21 Questions On The Unborn Conundrum


One, The Unborn Dead First I am liquid, only one of many fluids, I cause no trouble, am serene, like the druids Even then I’m alive, though filled with uncertainty. Thinking, what is this sac that holds me in captivity? Time passes; I grow in body and mind. When do I get noticed by the…


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The Unborn Dead

First I am liquid, only one of many fluids,

I cause no trouble, am serene, like the druids

Even then I’m alive, though filled with uncertainty.

Thinking, what is this sac that holds me in captivity?

Time passes; I grow in body and mind.

When do I get noticed by the parent mind?

Why pour these hot fluids on me? They burn me.

Imbibe more fruits. They develop and form me.

Oh I’ve been noticed, now, no more foods come.

Aha! How restless the parent mind has become.

Now I have an idea. Too young to let me stay

And little stones come. For what purpose I pray?

Stop the stones. They turn me back to blood

Am I deformed, my limbs, they refuse to bud

Oho! They’ve stopped. Do I have time to re-grow?

I sense a larger space out. Have I enough to show?

But I have to struggle. I sense my minder worried.

Am I that much trouble? She seems so harried.

Where are you going? Oh no! I sense danger here.

Wait! Wait! My screams are not loud enough to hear

Um wait. Won’t I find out what I have to give?

Am I to be killed before I have a chance to live?

Aha! The sword of Damocles, it sucks me out of my harbour

Sliding fitfully into oblivion, I scream pitifully, ET TU’ DOCTOR!




I wrote the above poem in 2010. Six Years ago. Not difficult to deduce my stance on Abortion right?

Well, you aren’t exactly correct. I like to believe I wrote it in an era of naivety. You know, sort of like William Blake’s Songs of Innocence and Experience. That was my period of Innocence.

Now? I don’t know. This is as sensitive an issue as any other, in any society. (It makes and breaks elections in the US). Also, although a lot has been said about it, still, not enough. Some better writers than me here on this site have postulated for or against it, with various degrees of Success and engagements.

I’ve read a number of posts here, on this issue, and the responses have been err… let’s just say enlightening.

First off, lets agree on the basics, We’re talking about Abortions due to unwanted pregnancies. Not Medical complications-induced abortions.

I’d like to go after it in piecemeal so I can gather my thoughts. People look at it in different ways.

  • Religion– It’s a no-no. Every Religion, Christian, Muslim, Buddhist, Jewish, whichever, all condemn it. I’m catholic, so, faith wise, I should ascribe to what my religious doctrines say. Again, some people here can probably shed more light on it here than I can.
  • Realism – Some people prefer to take a more realistic POV here, and say the persons involved should take a decision whether or not they want to keep the baby, irrespective of their religious or moral inclinations.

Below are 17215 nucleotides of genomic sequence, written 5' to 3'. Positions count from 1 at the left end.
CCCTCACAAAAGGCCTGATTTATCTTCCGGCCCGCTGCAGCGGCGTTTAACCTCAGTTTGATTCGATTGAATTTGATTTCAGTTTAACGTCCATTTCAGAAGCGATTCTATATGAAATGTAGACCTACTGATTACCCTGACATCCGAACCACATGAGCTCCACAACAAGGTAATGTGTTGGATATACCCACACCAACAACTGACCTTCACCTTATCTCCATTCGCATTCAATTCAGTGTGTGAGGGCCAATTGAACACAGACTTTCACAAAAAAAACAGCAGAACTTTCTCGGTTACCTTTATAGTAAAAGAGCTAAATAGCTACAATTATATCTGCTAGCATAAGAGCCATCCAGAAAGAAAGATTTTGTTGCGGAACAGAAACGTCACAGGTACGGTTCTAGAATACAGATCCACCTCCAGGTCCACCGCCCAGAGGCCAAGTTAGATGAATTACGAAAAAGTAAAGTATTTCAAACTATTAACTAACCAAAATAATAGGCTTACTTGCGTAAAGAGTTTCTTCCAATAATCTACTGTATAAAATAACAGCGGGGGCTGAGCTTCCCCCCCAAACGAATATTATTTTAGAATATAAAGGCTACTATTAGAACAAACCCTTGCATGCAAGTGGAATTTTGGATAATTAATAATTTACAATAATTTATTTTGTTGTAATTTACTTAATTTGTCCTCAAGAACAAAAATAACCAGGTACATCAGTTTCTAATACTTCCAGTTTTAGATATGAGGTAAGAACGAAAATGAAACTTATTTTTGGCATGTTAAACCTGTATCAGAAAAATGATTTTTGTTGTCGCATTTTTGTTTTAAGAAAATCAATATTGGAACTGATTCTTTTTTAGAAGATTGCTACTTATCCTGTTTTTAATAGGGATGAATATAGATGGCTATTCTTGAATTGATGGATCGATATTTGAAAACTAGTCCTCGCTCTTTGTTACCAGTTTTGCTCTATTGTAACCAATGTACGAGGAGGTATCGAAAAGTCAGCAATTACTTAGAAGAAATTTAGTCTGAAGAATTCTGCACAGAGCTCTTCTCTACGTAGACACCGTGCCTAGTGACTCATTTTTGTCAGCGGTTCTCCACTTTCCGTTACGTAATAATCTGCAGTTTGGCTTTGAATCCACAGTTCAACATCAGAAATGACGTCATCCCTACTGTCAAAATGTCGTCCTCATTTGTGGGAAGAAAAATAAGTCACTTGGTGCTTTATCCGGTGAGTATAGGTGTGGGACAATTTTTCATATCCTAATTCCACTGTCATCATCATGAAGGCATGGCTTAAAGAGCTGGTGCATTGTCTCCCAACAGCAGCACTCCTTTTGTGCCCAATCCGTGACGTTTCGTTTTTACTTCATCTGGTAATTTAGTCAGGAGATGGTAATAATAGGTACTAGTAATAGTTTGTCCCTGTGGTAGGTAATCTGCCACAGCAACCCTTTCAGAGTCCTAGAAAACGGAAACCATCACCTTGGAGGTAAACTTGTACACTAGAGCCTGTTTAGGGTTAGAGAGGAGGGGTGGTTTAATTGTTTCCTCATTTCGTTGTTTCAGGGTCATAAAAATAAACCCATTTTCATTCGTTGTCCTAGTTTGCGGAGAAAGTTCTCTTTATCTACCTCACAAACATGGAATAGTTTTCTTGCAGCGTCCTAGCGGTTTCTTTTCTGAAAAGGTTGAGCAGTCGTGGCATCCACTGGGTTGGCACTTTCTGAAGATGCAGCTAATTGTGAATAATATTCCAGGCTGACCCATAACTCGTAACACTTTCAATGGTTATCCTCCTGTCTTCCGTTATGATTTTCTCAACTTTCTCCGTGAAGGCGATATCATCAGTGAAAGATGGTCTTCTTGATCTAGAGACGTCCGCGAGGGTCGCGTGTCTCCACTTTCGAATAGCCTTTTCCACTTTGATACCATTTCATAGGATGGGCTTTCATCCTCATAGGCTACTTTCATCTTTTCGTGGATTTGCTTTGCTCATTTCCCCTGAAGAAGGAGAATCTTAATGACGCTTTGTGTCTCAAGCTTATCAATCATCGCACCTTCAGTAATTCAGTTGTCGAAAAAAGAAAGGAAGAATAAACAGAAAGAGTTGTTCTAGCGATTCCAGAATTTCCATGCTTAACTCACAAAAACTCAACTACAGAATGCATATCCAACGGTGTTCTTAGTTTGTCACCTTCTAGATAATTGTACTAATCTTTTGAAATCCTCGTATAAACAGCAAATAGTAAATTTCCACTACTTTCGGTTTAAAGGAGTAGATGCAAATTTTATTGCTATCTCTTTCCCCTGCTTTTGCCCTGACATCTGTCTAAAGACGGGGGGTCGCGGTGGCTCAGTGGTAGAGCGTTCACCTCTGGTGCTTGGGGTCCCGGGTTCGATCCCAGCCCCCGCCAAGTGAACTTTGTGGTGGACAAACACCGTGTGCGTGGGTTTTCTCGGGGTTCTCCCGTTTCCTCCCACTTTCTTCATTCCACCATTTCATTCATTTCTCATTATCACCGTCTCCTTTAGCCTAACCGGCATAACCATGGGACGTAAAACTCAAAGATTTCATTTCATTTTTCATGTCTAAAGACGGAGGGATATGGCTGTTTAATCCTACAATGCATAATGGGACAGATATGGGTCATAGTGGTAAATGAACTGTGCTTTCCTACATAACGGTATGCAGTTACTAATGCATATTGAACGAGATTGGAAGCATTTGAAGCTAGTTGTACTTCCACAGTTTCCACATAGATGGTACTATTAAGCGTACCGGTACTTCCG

• Feminism – Now there are women, and to a lesser extent, men, who adjudge that there is no moral quandary here. They insist that the woman, and the woman alone should be responsible for the decision whether or not the baby is kept to term, since she and she alone supposedly undergoes the difficulties of pregnancy and birthing.
  • Idealists – Some of us who believe that the baby should be taken to term, irrespective of all, there is always a way out, a way for the child to be taken care of, irrespective of the circumstances of the parents. It will all work out in the end right? All’s well that ends well.

I know almost all of us will assume to belong to at least one of these groupings.

Permit me to call a mild Bullshit on all of them. First off, the Religious person/leader who insists the child must be kept will not help the initial victim – the woman to bear the rigours of pregnancy, endure delivery, which I am assured is very painful, take care of an infant which, I have seen firsthand, is tough going. Neither will the Realist help you fight the depression and attacks of conscience that is usually associated with an abortion, even for the most jaded of girls. The Feminist is more likely to turn the girl to a cause than to help, and for the Idealist, the less said, the better. Please don’t say ‘All’s well that ends well’. Even that Shakespearean comedy ended farcically.

Therefore, I have the following questions I’d like answered.

What should we really be focusing on? The symptoms or the Cause, is killing the Spider not more effective than constantly cleaning cobwebs?

Instead of forcing the pregnant girl to keep an unwanted pregnancy, even after being abandoned by the man responsible, and/or disgraced by the parent or guardian, why aren’t we making a play for enlightening parents and Guardians that having a pregnant ward/girl child isn’t the end of the world?

Shouldn’t we be asking why the bulk of the Sex-Ed most of us in this forum have is from books/friends? Why aren’t we asking why it is absent in our national curriculum for public and private schools?